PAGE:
Sunday, October 16, 2011

Bright Lights, Big Planets


HD209458 and HD189733 are the most documented transiting extrasolar planet systems. So what lends them so well to our current observation methods?

HD 209458 and HD 189733 are the brightest known exoplanets host stars. This means that there is a good Signal-to-noise ratio making them ideal candidates for transmission spectroscopy studies. Meaning a large amount of information about their size and composition can be gleamed.


Transmission spectroscopy is a method used to determine the extent and composition of exoplanetary atmospheres in a transiting system. When a planet transits its star (passes in front of it) the light from the star is partially blocked this gives information about the expected size of the planetary companion.
Most exoplanets are expected to possess an atmosphere; so as the planet transits the star the amount of starlight that is blocked will not be a sharp change but a gradual one as the atmosphere blocks a small amount of the light first.

HD 209458b was the first exoplanets to have its atmosphere investigated using transmission spectroscopy. Using the Hubble Space Telescope Charbonneau et al. (2002) detected a 0.02% deeper transit in sodium D lines than in the continuum light curve. This was confirmed using the ground based Subaru telescope on the summit of Mauna Kea in Hawaii by Snellen et al. (2008) (follow up observations are an important process in any scientific investigation and are highly anticipated in all exoplanetary discoveries).
HD189733b was the second planet investigated using transmission spectroscopy. Observations measured in transits (from optical to Infra-red) show that the planets radius follows a model for Rayleigh scattering in the atmosphere. Rayleigh scattering is the scattering of radiation by particles that are much smaller than the wavelength of the observed radiation. The detection of HD189733b’s atmosphere was the first ground-based atmospheric detection of an exoplanets carried out by Redfield et al. (2008) using the Hobby-Eberly Telescope near Austin, Texas. They showed that the relative absorption in the sodium D line is roughly 3 times larger than that detected in HD209458b.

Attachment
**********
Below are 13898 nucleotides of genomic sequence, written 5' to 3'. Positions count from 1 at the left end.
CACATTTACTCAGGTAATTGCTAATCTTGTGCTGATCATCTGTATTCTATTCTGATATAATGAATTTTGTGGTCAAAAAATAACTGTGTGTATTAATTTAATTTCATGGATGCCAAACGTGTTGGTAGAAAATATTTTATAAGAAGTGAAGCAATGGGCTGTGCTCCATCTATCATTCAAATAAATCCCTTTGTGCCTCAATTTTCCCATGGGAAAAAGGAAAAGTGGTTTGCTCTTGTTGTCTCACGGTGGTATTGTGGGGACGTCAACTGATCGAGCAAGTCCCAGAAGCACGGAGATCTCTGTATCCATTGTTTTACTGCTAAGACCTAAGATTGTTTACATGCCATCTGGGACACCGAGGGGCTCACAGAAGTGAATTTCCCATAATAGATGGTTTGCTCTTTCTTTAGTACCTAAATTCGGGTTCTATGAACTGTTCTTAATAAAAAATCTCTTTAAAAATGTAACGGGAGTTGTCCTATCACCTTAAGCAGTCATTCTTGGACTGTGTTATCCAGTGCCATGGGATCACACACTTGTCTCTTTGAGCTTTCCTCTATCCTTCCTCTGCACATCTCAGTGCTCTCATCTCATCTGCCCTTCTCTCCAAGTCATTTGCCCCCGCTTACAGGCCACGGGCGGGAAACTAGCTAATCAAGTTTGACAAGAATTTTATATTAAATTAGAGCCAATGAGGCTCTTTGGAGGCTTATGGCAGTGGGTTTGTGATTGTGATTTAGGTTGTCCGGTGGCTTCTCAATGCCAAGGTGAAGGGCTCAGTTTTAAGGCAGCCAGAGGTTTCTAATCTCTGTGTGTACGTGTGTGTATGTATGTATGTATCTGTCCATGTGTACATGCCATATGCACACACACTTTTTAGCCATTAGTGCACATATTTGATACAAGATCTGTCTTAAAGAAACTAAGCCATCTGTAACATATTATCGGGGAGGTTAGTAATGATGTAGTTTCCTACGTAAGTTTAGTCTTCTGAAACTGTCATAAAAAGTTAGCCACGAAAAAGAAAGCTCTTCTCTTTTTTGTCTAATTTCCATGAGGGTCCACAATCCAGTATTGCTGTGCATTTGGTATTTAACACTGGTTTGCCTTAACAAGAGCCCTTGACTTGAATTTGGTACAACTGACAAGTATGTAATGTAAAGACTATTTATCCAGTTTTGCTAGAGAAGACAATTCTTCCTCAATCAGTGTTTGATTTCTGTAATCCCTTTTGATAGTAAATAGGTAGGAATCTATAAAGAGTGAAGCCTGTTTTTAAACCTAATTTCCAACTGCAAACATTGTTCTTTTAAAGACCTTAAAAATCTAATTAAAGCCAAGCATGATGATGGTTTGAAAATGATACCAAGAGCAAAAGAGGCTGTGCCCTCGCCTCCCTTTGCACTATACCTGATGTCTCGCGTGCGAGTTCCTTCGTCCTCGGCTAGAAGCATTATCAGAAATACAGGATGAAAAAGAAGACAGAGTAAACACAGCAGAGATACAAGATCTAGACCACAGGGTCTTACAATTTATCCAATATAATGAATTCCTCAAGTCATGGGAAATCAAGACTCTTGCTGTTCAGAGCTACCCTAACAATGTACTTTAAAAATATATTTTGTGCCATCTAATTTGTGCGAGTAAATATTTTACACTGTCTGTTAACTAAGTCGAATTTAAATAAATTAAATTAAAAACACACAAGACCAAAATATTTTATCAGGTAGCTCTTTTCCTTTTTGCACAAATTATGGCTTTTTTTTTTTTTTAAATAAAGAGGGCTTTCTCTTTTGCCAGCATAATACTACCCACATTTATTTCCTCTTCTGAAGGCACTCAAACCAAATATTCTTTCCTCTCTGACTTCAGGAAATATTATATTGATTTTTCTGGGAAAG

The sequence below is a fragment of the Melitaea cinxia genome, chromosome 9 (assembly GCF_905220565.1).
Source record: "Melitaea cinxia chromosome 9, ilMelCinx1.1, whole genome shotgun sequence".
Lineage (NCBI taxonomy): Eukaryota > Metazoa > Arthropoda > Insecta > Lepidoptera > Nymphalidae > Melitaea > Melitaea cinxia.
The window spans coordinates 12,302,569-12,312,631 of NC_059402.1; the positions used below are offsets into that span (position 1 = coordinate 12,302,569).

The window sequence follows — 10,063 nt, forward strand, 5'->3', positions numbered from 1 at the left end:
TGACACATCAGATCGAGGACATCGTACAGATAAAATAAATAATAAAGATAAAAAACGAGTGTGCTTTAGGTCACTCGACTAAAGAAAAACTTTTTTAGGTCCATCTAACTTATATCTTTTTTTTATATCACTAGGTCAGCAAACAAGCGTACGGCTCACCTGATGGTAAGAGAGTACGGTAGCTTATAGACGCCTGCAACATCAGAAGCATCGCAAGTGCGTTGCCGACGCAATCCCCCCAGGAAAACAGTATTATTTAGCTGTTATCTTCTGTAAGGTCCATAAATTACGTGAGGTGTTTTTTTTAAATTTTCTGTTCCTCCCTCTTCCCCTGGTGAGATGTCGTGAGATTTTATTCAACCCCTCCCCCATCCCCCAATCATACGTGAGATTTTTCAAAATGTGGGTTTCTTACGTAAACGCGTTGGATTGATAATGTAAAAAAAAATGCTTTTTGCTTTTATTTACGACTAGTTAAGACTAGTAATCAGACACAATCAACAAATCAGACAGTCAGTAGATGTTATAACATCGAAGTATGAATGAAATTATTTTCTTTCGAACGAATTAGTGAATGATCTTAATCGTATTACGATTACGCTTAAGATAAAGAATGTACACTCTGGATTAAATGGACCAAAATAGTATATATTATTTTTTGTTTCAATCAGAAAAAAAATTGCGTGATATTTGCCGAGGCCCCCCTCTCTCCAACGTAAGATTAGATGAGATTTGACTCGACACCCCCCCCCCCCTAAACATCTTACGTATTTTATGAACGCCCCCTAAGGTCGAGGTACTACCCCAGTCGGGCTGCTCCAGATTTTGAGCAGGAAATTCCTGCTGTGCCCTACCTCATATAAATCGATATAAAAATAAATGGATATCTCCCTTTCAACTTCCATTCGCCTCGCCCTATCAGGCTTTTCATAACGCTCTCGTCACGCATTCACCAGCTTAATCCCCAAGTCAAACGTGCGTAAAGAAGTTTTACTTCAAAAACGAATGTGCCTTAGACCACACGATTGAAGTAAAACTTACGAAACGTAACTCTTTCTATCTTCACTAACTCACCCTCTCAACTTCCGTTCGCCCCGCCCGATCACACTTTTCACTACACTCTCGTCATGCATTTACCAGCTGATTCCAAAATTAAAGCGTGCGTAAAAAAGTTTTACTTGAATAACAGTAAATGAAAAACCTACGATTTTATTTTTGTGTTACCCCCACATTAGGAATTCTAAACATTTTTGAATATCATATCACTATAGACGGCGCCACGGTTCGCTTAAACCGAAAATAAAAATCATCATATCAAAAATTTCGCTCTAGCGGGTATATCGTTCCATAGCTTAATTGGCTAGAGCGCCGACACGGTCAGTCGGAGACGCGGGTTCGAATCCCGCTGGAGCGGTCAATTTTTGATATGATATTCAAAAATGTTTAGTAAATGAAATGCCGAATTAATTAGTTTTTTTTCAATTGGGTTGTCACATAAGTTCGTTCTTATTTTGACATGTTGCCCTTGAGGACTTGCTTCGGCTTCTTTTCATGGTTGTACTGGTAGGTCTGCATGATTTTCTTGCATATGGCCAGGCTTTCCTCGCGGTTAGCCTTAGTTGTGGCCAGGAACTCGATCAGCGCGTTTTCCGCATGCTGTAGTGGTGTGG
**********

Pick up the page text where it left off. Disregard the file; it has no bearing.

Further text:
If an exoplanet has a large atmosphere it is also easier to detect as it will have lower surface gravity and a higher effective temperature. Both HD209458b and HD189733b have a observed effective temperatures and surface gravities that lend themselves perfectly to having large atmospheres and thus the observation techniques used. A summary of the molecular species observed in the atmospheres of both these planets can be seen in the data boxes below.

Almost everything known about Hot Jupiters to date comes from the investigation of these two planets, and there is still much left to investigate. Watch this space!


HD 209458*
Distance = 47 Pc
Spectral Type = G0 V
Apparent Magnitude V = 7.65
Mass = 1.148 Mo
Radius = 1.146 Ro
Effective Temperature = 6075 K

HD 209458b (1999)
Mass = 0.714 Mj
Radius = 1.38 Rj
Semi-major axis = 0.047 AU
Orbital Period = 3.524 days
Eccentricity = 0.014
Inclination = 86.59 degrees
MOLECULES: Hydrogen, Sodium, Water, Titanium Oxide, Vanadium Oxide.

HD 189733*
Distance = 19.3 Pc
Spectral Type = K1 – K2
Apparent Magnitude V = 7.67
Mass = 0.8 Msun
Radius = 0.788 Rsun
Effective Temperature = 4980 K

HD 189733b (2005)
Mass = 1.138 Mj
Radius = 1.178 Rj
Semi-major axis = 0.03142 AU
Orbital Period = 2.2148 days
Eccentricity = 0.0041
Inclination = 85.51 degrees
MOLECULES: Sodium, Water, Carbon Monoxide, Methane.